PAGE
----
"If optimism is the order of the day when it comes to assessing one’s own chances in armed conflict, however, gloom usually prevails when evaluating another side’s concessions. Psychologically, we are receptive not only to hawks’ arguments for war but also to their case against negotiated solutions. The intuition that something is worth less simply because the other side has offered it is referred to in academic circles as “reactive devaluation.” The very fact that a concession is offered by somebody perceived as hostile undermines the content of the proposal. What was said matters less than who said it. And so, for example, American policymakers would likely look very skeptically on any concessions made by the regime in Tehran. Some of that skepticism could be the rational product of past experience, but some of it may also result from unconscious—and not necessarily rational—devaluation.
Evidence suggests that this bias is a significant stumbling block in negotiations between adversaries. In one experiment, Israeli Jews evaluated an actual Israeli-authored peace plan less favorably when it was attributed to the Palestinians than when it was attributed to their own government. Pro-Israel Americans saw a hypothetical peace proposal as biased in favor of Palestinians when authorship was attributed to Palestinians, but as “evenhanded” when they were told it was authored by Israelis."
"Most Arabs quite perceptively believe that "democracy" is a smokescreen for the Bush administration's hypocrisy and ulterior motives in the region. They see the hypocrisy of the intense U.S. pressure against the Islamists who run Iran, which has at least a bit of democracy in its system, while standing behind the governments of Pakistan and Saudi Arabia, which are heavily reliant on the support of Islamists, but have no democracy at all. And while the Bush administration shuns the radical Islamic Shi'ite government in Iran, it actively supports a government in Iraq that has a bedrock of support from radical, Iran-supported Shi'ites. Lastly, even the U.S. intelligence community acknowledges that the U.S. invasion of Iraq has exacerbated terrorism worldwide. In reality, Iran and al-Qaeda, two of the United States' principal adversaries, are the biggest beneficiaries of the Iraq war."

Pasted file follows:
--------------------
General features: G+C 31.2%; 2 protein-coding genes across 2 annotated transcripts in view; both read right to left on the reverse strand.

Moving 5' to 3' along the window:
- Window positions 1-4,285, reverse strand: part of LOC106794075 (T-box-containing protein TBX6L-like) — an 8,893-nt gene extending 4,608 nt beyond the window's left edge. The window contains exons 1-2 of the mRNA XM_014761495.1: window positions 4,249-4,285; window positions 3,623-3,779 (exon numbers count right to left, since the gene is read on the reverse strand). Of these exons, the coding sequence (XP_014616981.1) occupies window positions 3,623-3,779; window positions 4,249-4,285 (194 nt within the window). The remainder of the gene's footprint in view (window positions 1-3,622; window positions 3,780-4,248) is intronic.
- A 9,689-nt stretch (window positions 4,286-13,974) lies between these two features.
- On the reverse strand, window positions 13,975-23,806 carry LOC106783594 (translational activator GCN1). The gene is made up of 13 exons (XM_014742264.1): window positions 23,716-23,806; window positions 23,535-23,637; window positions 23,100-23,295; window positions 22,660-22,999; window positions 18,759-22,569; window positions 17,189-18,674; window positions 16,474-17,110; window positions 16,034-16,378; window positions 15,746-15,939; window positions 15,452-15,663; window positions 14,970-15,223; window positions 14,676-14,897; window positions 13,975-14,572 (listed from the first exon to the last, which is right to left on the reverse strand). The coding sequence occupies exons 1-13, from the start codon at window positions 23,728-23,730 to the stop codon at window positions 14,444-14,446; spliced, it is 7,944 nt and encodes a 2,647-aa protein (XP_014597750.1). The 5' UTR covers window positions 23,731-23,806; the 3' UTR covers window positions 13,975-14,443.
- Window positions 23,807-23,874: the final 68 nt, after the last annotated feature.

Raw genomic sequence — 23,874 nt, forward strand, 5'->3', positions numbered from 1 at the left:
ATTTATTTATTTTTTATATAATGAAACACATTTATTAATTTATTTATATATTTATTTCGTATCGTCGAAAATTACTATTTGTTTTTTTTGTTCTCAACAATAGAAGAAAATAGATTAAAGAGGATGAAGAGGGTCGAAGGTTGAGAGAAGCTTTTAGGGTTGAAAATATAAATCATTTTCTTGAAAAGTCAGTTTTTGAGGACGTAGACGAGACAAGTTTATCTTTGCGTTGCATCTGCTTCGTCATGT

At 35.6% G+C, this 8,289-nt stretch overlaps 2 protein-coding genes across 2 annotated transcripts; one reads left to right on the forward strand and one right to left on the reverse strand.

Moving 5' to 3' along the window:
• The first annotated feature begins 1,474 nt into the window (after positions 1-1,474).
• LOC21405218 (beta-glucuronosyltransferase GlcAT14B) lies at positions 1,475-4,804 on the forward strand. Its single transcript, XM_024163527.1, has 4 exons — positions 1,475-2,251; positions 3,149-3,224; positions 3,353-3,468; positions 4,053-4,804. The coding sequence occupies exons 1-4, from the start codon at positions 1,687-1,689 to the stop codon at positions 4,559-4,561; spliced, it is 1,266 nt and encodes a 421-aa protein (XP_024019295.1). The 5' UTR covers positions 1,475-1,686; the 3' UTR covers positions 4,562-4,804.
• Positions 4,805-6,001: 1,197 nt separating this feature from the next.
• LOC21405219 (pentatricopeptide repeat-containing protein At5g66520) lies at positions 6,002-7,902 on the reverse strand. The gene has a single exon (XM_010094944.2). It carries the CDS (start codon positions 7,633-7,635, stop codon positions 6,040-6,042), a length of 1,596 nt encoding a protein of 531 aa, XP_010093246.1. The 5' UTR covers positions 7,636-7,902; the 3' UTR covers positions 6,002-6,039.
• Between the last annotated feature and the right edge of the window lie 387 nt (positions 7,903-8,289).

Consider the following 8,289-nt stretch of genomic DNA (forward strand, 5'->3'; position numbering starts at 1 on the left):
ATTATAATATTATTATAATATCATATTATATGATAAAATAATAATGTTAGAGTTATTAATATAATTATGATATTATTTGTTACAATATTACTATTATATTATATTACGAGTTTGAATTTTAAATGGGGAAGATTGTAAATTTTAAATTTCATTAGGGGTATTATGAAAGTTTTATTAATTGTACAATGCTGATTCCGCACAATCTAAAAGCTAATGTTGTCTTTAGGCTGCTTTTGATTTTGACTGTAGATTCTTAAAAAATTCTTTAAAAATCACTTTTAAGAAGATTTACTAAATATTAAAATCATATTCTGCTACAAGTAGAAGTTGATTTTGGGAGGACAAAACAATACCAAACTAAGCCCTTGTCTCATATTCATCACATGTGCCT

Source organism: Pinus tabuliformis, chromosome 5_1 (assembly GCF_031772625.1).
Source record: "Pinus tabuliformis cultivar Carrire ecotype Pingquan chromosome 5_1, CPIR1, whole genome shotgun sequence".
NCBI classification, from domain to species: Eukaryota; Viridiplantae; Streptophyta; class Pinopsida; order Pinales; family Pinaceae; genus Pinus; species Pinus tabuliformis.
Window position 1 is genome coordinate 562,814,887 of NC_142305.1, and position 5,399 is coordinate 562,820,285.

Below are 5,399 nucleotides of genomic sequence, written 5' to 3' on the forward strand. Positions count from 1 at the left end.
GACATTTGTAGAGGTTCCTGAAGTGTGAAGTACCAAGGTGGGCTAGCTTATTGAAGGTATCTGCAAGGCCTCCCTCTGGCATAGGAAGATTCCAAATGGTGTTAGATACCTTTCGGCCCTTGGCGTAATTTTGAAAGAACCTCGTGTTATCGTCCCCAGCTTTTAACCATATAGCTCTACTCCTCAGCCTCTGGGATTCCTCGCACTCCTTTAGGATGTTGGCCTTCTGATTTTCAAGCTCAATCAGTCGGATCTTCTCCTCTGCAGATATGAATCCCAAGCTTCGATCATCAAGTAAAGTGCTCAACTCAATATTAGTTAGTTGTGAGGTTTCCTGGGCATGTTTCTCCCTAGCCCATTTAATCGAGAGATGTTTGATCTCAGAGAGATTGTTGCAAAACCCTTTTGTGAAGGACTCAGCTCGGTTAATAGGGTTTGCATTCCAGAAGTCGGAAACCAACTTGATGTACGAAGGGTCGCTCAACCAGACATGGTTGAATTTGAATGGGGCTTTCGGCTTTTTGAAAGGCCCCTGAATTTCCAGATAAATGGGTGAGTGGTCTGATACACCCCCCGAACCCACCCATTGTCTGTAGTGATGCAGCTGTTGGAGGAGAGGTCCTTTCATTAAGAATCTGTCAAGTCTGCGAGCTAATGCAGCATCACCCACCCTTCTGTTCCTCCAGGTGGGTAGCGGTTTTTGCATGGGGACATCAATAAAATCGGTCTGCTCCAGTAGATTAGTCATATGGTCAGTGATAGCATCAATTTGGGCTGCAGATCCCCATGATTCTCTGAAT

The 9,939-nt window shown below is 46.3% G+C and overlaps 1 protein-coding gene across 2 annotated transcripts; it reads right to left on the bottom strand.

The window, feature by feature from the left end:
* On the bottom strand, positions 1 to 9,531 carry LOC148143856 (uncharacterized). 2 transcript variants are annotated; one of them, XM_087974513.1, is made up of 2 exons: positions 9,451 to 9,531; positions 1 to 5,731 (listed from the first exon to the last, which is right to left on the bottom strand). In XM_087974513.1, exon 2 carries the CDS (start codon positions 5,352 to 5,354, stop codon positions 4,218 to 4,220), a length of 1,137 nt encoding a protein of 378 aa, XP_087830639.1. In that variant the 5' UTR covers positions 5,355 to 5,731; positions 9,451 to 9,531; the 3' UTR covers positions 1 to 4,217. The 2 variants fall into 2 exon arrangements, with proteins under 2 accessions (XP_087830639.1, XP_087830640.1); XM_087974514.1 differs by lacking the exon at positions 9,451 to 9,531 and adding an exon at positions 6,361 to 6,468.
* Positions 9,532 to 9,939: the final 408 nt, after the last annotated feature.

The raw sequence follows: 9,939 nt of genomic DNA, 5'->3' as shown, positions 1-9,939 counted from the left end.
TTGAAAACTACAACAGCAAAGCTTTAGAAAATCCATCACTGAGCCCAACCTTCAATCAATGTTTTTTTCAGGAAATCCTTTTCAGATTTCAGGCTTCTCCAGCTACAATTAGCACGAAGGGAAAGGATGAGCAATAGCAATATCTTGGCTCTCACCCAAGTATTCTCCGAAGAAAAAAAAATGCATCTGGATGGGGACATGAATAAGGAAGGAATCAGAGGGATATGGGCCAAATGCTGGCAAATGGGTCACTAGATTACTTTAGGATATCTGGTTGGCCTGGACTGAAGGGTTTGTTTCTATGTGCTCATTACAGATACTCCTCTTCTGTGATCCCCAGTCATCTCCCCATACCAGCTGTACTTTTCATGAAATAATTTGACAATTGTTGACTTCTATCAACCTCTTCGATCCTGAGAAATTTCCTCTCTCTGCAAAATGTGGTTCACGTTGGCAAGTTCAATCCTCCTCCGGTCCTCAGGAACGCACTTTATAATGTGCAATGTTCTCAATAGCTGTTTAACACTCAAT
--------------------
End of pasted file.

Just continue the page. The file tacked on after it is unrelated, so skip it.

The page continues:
"President Bush’s new Iraq strategy calls for a rapid influx of forces that could add as many as 20,000 American combat troops to Baghdad, supplemented with a jobs program costing as much as $1 billion intended to employ Iraqis in projects including painting schools and cleaning streets, according to American officials who are piecing together the last parts of the initiative."painting schools. wtf?
"As we work our way through this seemingly intractable problem in Iraq, we must constantly remember that this is not just a troublesome issue from which we can walk away if it seems too costly to continue. What is at stake is not only Iraq and the stability of the Middle East, but the global perception of the reliability of the United States as a partner in a deeply troubled world. We cannot afford to fail that test."